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The art of influence – Getting what you want at work
14 July 2015
A great idea that will benefit your company can be an important stepping stone to your workplace success and career progression. But have you ever had such an idea, only to be met with resistance from your boss and co-workers? You’re not alone – getting ideas approved can be difficult. But it’s not impossible.
I refuse to accept the idea that man cannot influence the unfolding events that surround him - Martin Luther King
Understanding the art of influence – and using that influence – is key to getting what you want at work. While influence and persuasion are words that can carry negative connotations, they are also two of the most powerful tools in the workplace.
It’s a simple formula: Ideas + Influence = Success.
There are a series of logical steps to gaining influence in the workplace. Very rarely will you be working in isolation, so keep these tips in mind when you’re next trying to get an initiative approved:
Connect with the people you are trying to influence
Understanding others and making them feel comfortable with you will make it easier to persuade them of your ideas. Take the time to genuinely befriend your co-workers, and get to know them on a personal level. Ask relevant questions about their lives, families and interests. People are more likely to support you if they feel a connection and affinity with you. You have to listen to be heard, so make sure you take the time to listen to those around you at work.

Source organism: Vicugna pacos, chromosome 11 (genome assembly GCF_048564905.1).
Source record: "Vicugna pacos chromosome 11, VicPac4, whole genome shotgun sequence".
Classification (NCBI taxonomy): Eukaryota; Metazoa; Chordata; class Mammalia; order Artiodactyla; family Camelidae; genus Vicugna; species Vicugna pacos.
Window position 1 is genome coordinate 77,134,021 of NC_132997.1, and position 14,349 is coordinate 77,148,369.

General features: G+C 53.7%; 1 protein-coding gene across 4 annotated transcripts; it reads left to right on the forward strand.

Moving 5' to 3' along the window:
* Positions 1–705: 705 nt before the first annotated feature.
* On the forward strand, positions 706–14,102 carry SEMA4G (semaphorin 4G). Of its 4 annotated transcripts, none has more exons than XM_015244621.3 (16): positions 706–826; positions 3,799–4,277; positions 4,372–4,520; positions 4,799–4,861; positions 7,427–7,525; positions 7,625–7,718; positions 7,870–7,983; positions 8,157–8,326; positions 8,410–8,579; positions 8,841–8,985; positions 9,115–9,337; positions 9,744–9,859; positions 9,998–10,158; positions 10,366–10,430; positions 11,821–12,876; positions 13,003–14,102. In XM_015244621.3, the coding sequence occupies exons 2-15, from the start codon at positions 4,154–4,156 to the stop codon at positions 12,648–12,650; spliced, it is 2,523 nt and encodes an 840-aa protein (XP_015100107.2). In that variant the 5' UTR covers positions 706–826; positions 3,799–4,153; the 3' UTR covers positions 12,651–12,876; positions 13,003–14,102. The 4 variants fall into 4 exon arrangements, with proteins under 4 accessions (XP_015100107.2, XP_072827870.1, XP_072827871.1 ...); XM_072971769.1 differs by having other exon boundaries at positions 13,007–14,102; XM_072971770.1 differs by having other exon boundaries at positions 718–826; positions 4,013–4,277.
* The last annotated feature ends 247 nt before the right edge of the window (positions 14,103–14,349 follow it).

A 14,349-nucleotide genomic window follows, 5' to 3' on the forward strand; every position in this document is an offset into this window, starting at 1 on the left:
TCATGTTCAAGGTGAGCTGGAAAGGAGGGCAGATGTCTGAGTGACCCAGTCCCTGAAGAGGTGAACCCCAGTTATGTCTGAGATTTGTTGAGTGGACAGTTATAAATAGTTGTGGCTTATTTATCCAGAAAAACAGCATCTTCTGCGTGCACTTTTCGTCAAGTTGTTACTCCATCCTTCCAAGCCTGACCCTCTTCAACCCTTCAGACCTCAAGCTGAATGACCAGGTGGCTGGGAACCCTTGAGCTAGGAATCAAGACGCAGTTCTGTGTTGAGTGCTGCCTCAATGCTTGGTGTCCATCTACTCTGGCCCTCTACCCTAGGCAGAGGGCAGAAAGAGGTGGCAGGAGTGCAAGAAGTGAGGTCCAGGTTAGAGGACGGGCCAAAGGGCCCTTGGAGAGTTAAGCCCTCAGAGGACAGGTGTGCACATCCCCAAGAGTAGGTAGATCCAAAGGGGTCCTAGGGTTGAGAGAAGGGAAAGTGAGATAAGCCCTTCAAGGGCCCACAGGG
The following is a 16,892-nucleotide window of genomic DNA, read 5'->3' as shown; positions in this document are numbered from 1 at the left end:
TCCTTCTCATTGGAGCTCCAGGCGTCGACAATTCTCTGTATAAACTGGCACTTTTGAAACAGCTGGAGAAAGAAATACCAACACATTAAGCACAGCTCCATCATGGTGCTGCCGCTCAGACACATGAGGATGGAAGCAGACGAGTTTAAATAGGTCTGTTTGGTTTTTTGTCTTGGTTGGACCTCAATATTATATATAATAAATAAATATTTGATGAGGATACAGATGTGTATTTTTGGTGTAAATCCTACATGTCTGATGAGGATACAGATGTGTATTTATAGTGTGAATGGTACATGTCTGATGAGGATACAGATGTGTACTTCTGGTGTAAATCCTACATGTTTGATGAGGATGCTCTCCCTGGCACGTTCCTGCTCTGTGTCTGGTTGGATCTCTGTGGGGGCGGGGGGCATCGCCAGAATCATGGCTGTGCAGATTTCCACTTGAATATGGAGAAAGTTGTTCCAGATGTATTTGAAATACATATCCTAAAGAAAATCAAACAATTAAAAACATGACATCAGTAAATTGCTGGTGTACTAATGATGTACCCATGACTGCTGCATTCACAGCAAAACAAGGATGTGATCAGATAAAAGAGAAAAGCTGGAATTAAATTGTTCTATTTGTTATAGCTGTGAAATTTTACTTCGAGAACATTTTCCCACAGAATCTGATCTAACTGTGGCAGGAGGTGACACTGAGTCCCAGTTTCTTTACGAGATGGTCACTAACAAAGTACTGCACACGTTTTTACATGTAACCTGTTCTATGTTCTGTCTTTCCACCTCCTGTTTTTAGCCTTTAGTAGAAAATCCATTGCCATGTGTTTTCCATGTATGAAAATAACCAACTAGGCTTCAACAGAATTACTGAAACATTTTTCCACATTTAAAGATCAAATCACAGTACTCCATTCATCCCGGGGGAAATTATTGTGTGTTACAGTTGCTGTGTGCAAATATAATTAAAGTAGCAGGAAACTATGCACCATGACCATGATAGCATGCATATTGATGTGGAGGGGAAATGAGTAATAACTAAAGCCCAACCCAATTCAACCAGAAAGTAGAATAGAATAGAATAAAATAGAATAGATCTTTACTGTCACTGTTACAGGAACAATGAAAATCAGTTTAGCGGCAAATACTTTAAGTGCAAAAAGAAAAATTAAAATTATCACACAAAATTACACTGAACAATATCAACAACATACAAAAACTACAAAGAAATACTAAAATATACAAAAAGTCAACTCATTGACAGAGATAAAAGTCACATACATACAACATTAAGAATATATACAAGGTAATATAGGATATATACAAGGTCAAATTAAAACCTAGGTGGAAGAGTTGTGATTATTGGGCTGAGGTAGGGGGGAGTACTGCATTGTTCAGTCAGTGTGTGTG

Think about the bigger picture and make it worth their while
Think about how your idea is beneficial to the wider organisation, to your boss and colleagues. How does it appeal to their needs and aspirations? People will be more willing to approve an idea if it is aligned with their interests and ambitions.
It can be hard to prove the success of an idea, so look for examples of how similar ideas and initiatives have been successfully implemented in other companies. Case studies, proof of an ROI and cost-benefit analyses will increase the likelihood of your idea being approved.
In his leading guide on the art of influence – INFLUENCE: Science and Practice – Dr. Robert B. Cialdini stresses the importance of ethical influence. It’s important to use the power of influence in a dignified and respectful way, as opposed to using manipulation or exploitation of your colleagues. Be positive and genuine in your persuasion and you will be more likely to garner the respect and support of others. Being influential in the workplace is a key factor in career success, so keep these tips for persuasion in mind next time you need support or approval in your office.